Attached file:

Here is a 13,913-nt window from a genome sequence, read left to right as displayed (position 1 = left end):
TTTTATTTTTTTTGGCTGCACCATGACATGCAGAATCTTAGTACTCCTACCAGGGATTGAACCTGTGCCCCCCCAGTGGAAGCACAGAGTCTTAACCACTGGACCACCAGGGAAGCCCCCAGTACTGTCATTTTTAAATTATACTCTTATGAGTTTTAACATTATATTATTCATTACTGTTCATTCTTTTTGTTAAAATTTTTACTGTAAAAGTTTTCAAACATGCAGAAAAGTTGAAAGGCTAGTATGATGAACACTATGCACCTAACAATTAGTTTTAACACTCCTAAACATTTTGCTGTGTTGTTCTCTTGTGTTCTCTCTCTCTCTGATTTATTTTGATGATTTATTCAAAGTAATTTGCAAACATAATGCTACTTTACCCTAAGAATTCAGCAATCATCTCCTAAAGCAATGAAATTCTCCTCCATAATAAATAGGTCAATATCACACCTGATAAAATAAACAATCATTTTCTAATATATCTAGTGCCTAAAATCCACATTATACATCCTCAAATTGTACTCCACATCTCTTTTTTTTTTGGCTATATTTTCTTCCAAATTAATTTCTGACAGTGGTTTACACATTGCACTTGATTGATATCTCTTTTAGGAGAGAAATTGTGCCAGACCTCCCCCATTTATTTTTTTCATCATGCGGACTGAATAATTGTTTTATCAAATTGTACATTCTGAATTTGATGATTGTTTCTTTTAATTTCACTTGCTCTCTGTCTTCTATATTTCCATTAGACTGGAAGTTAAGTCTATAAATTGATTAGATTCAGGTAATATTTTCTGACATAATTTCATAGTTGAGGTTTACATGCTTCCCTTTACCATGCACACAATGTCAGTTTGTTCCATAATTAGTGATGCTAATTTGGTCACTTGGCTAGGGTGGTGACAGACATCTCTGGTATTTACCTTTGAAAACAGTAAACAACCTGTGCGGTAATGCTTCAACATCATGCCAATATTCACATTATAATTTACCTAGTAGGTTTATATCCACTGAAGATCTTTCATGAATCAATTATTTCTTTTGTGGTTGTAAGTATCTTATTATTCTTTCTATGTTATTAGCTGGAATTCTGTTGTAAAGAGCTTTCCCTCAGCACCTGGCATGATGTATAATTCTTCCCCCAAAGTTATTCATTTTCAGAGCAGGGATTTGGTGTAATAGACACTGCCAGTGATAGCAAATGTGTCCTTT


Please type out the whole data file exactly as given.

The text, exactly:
Here is a 13,913-nt window from a genome sequence, read left to right as displayed (position 1 = left end):
TTTTATTTTTTTTGGCTGCACCATGACATGCAGAATCTTAGTACTCCTACCAGGGATTGAACCTGTGCCCCCCCAGTGGAAGCACAGAGTCTTAACCACTGGACCACCAGGGAAGCCCCCAGTACTGTCATTTTTAAATTATACTCTTATGAGTTTTAACATTATATTATTCATTACTGTTCATTCTTTTTGTTAAAATTTTTACTGTAAAAGTTTTCAAACATGCAGAAAAGTTGAAAGGCTAGTATGATGAACACTATGCACCTAACAATTAGTTTTAACACTCCTAAACATTTTGCTGTGTTGTTCTCTTGTGTTCTCTCTCTCTCTGATTTATTTTGATGATTTATTCAAAGTAATTTGCAAACATAATGCTACTTTACCCTAAGAATTCAGCAATCATCTCCTAAAGCAATGAAATTCTCCTCCATAATAAATAGGTCAATATCACACCTGATAAAATAAACAATCATTTTCTAATATATCTAGTGCCTAAAATCCACATTATACATCCTCAAATTGTACTCCACATCTCTTTTTTTTTTGGCTATATTTTCTTCCAAATTAATTTCTGACAGTGGTTTACACATTGCACTTGATTGATATCTCTTTTAGGAGAGAAATTGTGCCAGACCTCCCCCATTTATTTTTTTCATCATGCGGACTGAATAATTGTTTTATCAAATTGTACATTCTGAATTTGATGATTGTTTCTTTTAATTTCACTTGCTCTCTGTCTTCTATATTTCCATTAGACTGGAAGTTAAGTCTATAAATTGATTAGATTCAGGTAATATTTTCTGACATAATTTCATAGTTGAGGTTTACATGCTTCCCTTTACCATGCACACAATGTCAGTTTGTTCCATAATTAGTGATGCTAATTTGGTCACTTGGCTAGGGTGGTGACAGACATCTCTGGTATTTACCTTTGAAAACAGTAAACAACCTGTGCGGTAATGCTTCAACATCATGCCAATATTCACATTATAATTTACCTAGTAGGTTTATATCCACTGAAGATCTTTCATGAATCAATTATTTCTTTTGTGGTTGTAAGTATCTTATTATTCTTTCTATGTTATTAGCTGGAATTCTGTTGTAAAGAGCTTTCCCTCAGCACCTGGCATGATGTATAATTCTTCCCCCAAAGTTATTCATTTTCAGAGCAGGGATTTGGTGTAATAGACACTGCCAGTGATAGCAAATGTGTCCTTT